Rinko (Asuka Kurosawa) works as a mental health nurse and lives a comfortable, if apparently sexless, existence with her husband (Yuji Kotari). A package arrives at their apartment and Rinko finds a number of photographs showing her pleasuring herself. There is a mobile phone in the package and she is soon contacted by a man (Shinya Tsukamoto) who wants to blackmail her with these images. He proceeds to lead her on several sexually charged trials, including walking around in an uncharacteristically short leather skirt, buying a sex toy, and inserting a remotely operated vibrator. This man tells her that he is suffering from a terminal illness and that she is the only thing that makes him happy. Rinko’s husband soon discovers the blackmail and attempts to track down this man who is forcing his wife to perform these acts.

Writer and director Shinya Tsukamoto is no stranger to twisted narratives and difficult subject matter. “A Snake of June” sees the auteur director taking on the erotic thriller genre and infusing it with his own particular style. The film is shot entirely with a blue tint that gives it a unique look and the cinematography is nothing short of stunning. The endlessly pouring rain and torrents of water pouring into drains create an almost unbearable sense of tension, blending concepts of sex and violence through pure visual storytelling. The connection of moisture and sex is understandable, but here it is taken to an extreme that creates an oppressive atmosphere of almost hyper-sexuality. This is balanced against the asexual couple at the heart of the narrative. When we see them they are always seated apart. It also seems that Rinko’s husband has an obsession with cleanliness, perhaps referencing the sense of shame that some feel in relation to their sexual urges. Their homelife is painfully sterile, while outside the world is filthy and rain-soaked. This is further highlighted by the rain pounding on the glass window above Rinko as she bathes. She can sense that she has cut herself off from something that is calling her. The shadows of the rain pouring above certain characters, the close-ups on drains, the intercutting of a snail, all do a perfect job of creating an atmosphere that is as gripping as it is terrifying and confusing. While it may not always be apparent what the precise meaning of particular shots are, they have a subconscious and cumulative effect that is undeniable. There are shots that will linger with you long after the film has finished. The eroticism of the film is expertly done and understands that it is often far more about what is suggested than what is shown. It lingers on expectation and suggestion rather than lurid details. Tsukamoto also shows his tendency for horror with the nightmarish vision of characters looking through telescopic headgear at scenes of sexual torture. The character of Rinko is brilliantly brought to life by Asuka Kurosawa, whose story is one of self-discovery and gives a nuanced portrayal of women and sexuality. Yuji Kotari is no less important as a foil for Rinko. His constant cleaning and his anger at discovering the blackmail is important in understanding their relationship. He is almost unreadable sometimes, showing devotion to his wife but a complete lack of physicality in their relations. Both characters have back stories that are alluded to, that help the viewer understand this rather odd relationship. Shinya Tsukamoto himself rounds out the main cast, playing the villainous blackmailer.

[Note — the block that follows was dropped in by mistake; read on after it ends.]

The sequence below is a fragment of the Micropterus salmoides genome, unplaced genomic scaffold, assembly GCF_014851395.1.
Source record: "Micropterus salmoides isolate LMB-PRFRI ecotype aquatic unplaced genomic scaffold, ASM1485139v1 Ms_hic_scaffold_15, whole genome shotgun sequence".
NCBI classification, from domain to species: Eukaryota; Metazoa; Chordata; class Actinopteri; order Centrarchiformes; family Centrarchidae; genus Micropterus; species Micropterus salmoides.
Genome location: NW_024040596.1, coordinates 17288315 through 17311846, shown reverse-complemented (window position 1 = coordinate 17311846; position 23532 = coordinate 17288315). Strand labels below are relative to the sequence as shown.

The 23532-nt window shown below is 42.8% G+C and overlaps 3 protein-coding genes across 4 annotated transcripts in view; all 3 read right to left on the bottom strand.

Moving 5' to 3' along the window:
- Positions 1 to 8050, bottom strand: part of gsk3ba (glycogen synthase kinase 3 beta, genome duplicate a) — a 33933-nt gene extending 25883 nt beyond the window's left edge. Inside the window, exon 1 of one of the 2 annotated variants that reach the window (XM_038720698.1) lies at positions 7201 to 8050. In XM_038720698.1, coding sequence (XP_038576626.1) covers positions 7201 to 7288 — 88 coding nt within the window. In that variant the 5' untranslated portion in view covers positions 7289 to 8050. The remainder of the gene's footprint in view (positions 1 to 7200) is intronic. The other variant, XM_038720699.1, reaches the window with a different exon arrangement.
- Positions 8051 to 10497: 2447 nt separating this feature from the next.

Nothing is quite clearly defined in the film, eroticism and horror, love and sex, life and death, all of these are in conflict with one another. There is a theme running through of sex as both dark and dangerous, yet also an emancipatory force. The characters live in their cordoned off home, secure from the metaphors for sex and debauchery outside. The husband’s dedication to cleanliness seems to reference the idea of expunging sin. The death of his mother is alluded to and there is clearly something in his psychology that prevents him being physically intimate with his sexually attractive wife. Likewise, Rinko’s father was a drunken bully, which may have led to her closing herself off from male advances and seeking a similarly asexual partner. The film is divided into sections “woman” and “man”, and the trio of characters act almost as archetypal figures, with Tsukamoto being an unknown quantity, perhaps representative of death or some dark force that is controlling the lives of the man and woman. This work is Tsukamoto at his absolute best, showing a unique talent for directing. “A Snake of June” is beautifully shot and has a story that is engaging, but leaves enough unsaid for multiple interpretations.